A long dry season has left Asia's premier tea-growing regions parched and could lead to a rise in tea prices, analysts say.
The drought across Sri Lanka in the first three months of 2014 has contributed to a 50-percent fall in tea production, industry sources said. "Sri Lanka is the second largest exporter of tea at 300 million tonnes," said Standard Chartered analyst Nirgunan Tiruchelvam.
"In a context where tea prices have been falling – last year tea prices fell 40 percent which was the most precipitous fall in the history of the commodity – it's conceivable that tea prices are going to ascend."
Tea producers in Malaysia have also been hit by the drought. At the Boh Plantations in the Cameron Highlands, February's crop was down 50 percent.
Caroline Russell, CEO of Boh's Cameron Highlands, says there's evidence to suggest weather patterns are becoming more volatile. "In the dry periods, we would see crop yields fall but the concern in very wet periods is that we would see slope instability because we are growing tea on quite steep terrain."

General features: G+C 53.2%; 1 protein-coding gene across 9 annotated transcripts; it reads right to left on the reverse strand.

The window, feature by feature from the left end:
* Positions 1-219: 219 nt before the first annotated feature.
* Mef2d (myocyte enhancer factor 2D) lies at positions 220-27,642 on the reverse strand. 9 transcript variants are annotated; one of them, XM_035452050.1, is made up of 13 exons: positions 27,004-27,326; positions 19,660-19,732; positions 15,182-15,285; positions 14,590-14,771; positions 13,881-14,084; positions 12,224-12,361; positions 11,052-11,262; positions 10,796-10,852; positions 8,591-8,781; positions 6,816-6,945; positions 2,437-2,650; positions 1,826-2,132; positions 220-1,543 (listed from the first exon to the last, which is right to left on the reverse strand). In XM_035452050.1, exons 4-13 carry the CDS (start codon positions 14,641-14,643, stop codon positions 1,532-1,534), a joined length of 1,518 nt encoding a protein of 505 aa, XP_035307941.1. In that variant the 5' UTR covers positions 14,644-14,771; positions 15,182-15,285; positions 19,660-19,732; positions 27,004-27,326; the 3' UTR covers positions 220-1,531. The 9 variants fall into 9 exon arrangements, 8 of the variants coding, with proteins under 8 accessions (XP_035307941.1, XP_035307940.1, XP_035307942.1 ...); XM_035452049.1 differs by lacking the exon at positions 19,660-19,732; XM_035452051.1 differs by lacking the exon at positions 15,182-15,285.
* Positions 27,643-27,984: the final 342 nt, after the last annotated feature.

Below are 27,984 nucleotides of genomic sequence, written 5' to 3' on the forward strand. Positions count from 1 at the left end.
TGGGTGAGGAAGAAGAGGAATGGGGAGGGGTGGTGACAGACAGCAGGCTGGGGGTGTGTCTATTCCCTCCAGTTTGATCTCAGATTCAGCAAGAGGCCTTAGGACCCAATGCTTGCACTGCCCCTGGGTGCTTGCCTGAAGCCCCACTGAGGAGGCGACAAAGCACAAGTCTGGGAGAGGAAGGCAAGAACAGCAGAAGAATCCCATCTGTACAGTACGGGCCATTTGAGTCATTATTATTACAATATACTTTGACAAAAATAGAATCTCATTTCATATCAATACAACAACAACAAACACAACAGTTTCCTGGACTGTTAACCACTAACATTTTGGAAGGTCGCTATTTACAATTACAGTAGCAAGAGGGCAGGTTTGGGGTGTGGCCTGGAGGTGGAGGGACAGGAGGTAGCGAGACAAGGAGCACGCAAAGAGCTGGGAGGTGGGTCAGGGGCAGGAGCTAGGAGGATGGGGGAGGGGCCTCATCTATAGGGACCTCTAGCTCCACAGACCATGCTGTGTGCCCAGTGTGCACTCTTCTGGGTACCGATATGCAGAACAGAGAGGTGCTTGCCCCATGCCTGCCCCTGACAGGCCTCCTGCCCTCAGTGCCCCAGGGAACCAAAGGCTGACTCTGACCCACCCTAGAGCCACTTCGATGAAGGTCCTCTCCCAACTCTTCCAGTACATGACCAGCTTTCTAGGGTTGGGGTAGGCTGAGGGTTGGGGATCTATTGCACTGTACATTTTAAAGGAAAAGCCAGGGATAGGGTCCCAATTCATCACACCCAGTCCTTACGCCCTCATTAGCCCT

She believes agricultural over-development in the Cameron Highlands could also have a lasting impact on the flavor of Boh Tea. "There's been a lot of land clearance for agriculture.
"This undoubtedly is impacting temperatures. Ultimately one could anticipate that your flavors would be impacted," she said.
But as consumption increasingly shifts to instant tea and tea mixes at the expense of traditional brews, such subtle changes in flavor are becoming less obvious. "Consumer lifestyles are changing so much that people don't have the same downtime. So, quite a lot of the growth areas in the tea market are in arenas of convenience," Russell said.